In previous games, you would be able to over-level your character and build your strength and plough through the game with a ton of strength. You would also be able to invite friends to your game if you need help with a certain area. Sekiro does not allow you to do either of these things. You’ll be able to do some bit of grinding for coins and they can be used to buy special items or skills. But when you die you’ll lose all half of your coins. There is a levelling mechanic in the game, however, instead of spending your experience on stats you’ll be using the experience to unlock new powerful abilities such as the firecracker which stuns and blinds all enemies around you. And when you die you’ll lose half of your experience instead of being able to recollect it from a bloodstain.
One last gameplay addition is the stealth mechanic. This isn’t Metal Gear Solid or Assassin’s Creed, but you can eliminate enemies by performing a stealth deathblow to reduce the amount of threats you need to deal with. I think it works well since the game is not centered around this mechanic but sometimes you’ll stealth kill an enemy next to another one guarding the entrance to a door and they won’t even flinch. It helped to utilize the environment and added a lot more verticality in a way that wasn’t possible in previous Souls/Borne games.
The graphics and design of the levels are on the same level as previous From Software titles. If you didn’t know this before, From Software was the company that brought us the classic Tenchu games from the original PlayStation days, in which you play as ninjas in feudal age Japan. Their level of maturity shows with this game as you traverse through temples, villages, and caves. Sekiro’s level design comes at the expense of creativity as it is based more on realism. So the enemies look similar and the environments are less extravagant as they can be. Most of the same colours are used throughout the game. One thing that holds together throughout the game is the atmosphere. The game’s level design inspires a sense of curiosity in gamers. Although you don’t want to go around the corner in fear of the next encounter that may kill you, you can’t help but wonder what is around the next corner.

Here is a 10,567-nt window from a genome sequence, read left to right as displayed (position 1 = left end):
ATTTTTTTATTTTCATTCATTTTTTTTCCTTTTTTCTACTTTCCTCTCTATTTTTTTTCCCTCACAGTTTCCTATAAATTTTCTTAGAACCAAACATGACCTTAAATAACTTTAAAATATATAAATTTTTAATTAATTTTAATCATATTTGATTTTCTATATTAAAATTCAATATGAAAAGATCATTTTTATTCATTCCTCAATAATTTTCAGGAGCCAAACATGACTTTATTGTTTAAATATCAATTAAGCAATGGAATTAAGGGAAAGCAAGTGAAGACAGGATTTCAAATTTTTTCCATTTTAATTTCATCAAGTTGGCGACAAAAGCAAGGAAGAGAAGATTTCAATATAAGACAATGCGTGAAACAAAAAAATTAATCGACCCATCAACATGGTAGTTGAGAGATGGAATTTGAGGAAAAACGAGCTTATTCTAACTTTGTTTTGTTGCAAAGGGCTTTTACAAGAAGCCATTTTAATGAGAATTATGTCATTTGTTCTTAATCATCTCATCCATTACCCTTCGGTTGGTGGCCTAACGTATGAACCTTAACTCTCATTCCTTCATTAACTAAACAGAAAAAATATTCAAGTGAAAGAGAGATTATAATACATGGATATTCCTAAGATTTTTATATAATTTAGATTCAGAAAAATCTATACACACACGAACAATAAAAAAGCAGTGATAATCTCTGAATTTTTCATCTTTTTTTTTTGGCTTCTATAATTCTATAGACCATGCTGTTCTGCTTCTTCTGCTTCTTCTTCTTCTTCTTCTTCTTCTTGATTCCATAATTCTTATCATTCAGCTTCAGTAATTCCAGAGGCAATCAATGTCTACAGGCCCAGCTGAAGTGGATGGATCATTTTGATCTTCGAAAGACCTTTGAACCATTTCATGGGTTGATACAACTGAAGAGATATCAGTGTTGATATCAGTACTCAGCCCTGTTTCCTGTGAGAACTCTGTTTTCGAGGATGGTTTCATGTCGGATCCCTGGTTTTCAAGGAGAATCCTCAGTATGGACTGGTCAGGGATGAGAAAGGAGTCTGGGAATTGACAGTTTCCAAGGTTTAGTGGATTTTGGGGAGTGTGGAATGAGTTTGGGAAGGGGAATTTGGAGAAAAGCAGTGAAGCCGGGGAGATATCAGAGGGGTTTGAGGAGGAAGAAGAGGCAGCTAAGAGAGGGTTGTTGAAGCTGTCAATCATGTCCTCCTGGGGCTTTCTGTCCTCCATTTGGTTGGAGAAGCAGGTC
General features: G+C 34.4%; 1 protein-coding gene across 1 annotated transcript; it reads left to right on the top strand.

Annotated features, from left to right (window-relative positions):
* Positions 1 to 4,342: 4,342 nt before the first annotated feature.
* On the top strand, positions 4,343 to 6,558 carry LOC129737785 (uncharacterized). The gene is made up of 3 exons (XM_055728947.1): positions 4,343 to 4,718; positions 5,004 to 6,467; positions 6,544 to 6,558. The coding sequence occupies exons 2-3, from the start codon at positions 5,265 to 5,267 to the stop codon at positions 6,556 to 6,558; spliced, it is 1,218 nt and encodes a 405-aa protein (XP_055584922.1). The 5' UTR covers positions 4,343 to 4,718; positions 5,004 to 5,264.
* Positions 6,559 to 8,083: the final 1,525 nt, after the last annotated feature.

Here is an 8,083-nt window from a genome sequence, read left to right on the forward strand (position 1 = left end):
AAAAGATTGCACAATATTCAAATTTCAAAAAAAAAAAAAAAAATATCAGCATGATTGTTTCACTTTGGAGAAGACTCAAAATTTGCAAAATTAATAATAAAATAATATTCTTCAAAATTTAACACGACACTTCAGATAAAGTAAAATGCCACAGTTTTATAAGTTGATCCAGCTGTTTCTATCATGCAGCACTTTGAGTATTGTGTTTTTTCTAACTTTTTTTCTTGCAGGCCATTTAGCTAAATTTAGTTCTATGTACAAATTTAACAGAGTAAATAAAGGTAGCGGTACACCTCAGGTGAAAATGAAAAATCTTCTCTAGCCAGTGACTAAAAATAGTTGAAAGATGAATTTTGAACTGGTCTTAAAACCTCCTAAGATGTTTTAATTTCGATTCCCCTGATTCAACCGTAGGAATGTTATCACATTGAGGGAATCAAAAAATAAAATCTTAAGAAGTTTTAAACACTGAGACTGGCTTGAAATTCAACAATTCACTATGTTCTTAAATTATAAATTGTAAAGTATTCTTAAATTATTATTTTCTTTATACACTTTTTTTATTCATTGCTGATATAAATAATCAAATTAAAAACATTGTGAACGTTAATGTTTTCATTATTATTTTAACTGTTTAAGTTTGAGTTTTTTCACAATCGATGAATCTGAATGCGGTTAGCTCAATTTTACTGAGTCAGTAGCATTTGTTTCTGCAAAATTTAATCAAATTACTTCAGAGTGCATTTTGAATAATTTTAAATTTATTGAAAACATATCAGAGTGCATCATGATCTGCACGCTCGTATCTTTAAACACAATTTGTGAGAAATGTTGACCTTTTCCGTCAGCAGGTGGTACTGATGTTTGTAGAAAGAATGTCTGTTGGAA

Sekiro’s sound design is really what brings the atmosphere together for me. I’ve played through the entire game with subtitles an Japanese voice acting, so I can’t comment on how great the voice acting is, but it does add a lot of authenticity to the game when played in its native tongue. The music is a mix of strings and shakuhachi and ranges from quiet ballads to intense drums and violins as the action ramps up.
The first playthrough can be finished within 30-45 hours, depending on what you choose to do for NPCs and also depends on how many times you die. My first playthrough took about 40-45 hours. There are multiple endings in the game and there are a ton of items, spells, skills and scrolls that contain story information to collect. There are plenty of replayability options as well as the option to start a New Game Plus, which adds plenty more difficulty.
If you like difficult games and ones that will obliterate your health bar in 1-2 hits, you’ll probably like Sekiro. The challenging gameplay is really what draws you in, but it’s also the atmosphere and the fast paced gameplay that gives you the feeling of being in a sword fight. If dying over and over again doesn’t sound fun for you, you might really want to save your money for something more accessible. Otherwise this game is highly recommended, even at full price.